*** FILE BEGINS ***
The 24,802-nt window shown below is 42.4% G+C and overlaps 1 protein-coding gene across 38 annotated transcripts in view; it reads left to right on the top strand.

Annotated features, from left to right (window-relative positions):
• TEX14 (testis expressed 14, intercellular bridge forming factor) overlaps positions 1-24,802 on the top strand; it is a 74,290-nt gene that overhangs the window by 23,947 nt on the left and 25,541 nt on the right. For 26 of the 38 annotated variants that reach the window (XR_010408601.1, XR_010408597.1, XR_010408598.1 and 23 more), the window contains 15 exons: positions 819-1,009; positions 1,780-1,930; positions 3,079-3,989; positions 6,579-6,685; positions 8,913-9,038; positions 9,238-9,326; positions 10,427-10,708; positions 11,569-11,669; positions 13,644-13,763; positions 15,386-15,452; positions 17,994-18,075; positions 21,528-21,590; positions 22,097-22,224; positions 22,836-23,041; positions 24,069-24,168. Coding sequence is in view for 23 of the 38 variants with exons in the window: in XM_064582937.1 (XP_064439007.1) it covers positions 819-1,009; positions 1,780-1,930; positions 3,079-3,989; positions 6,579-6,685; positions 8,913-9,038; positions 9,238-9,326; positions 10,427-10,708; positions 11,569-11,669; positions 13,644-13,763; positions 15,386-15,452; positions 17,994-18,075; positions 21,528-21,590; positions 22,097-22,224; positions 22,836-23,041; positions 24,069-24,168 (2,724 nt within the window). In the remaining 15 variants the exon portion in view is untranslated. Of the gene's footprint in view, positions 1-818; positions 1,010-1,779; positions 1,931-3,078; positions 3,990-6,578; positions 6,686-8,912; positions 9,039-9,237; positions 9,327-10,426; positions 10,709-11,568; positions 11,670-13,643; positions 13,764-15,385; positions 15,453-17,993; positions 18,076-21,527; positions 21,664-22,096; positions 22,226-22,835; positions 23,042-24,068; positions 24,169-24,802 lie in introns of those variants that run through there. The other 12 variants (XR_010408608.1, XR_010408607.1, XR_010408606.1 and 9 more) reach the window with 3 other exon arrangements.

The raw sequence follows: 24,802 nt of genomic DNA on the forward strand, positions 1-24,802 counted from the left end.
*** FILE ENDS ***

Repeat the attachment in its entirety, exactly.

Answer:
The 24,802-nt window shown below is 42.4% G+C and overlaps 1 protein-coding gene across 38 annotated transcripts in view; it reads left to right on the top strand.

Annotated features, from left to right (window-relative positions):
• TEX14 (testis expressed 14, intercellular bridge forming factor) overlaps positions 1-24,802 on the top strand; it is a 74,290-nt gene that overhangs the window by 23,947 nt on the left and 25,541 nt on the right. For 26 of the 38 annotated variants that reach the window (XR_010408601.1, XR_010408597.1, XR_010408598.1 and 23 more), the window contains 15 exons: positions 819-1,009; positions 1,780-1,930; positions 3,079-3,989; positions 6,579-6,685; positions 8,913-9,038; positions 9,238-9,326; positions 10,427-10,708; positions 11,569-11,669; positions 13,644-13,763; positions 15,386-15,452; positions 17,994-18,075; positions 21,528-21,590; positions 22,097-22,224; positions 22,836-23,041; positions 24,069-24,168. Coding sequence is in view for 23 of the 38 variants with exons in the window: in XM_064582937.1 (XP_064439007.1) it covers positions 819-1,009; positions 1,780-1,930; positions 3,079-3,989; positions 6,579-6,685; positions 8,913-9,038; positions 9,238-9,326; positions 10,427-10,708; positions 11,569-11,669; positions 13,644-13,763; positions 15,386-15,452; positions 17,994-18,075; positions 21,528-21,590; positions 22,097-22,224; positions 22,836-23,041; positions 24,069-24,168 (2,724 nt within the window). In the remaining 15 variants the exon portion in view is untranslated. Of the gene's footprint in view, positions 1-818; positions 1,010-1,779; positions 1,931-3,078; positions 3,990-6,578; positions 6,686-8,912; positions 9,039-9,237; positions 9,327-10,426; positions 10,709-11,568; positions 11,670-13,643; positions 13,764-15,385; positions 15,453-17,993; positions 18,076-21,527; positions 21,664-22,096; positions 22,226-22,835; positions 23,042-24,068; positions 24,169-24,802 lie in introns of those variants that run through there. The other 12 variants (XR_010408608.1, XR_010408607.1, XR_010408606.1 and 9 more) reach the window with 3 other exon arrangements.

The raw sequence follows: 24,802 nt of genomic DNA on the forward strand, positions 1-24,802 counted from the left end.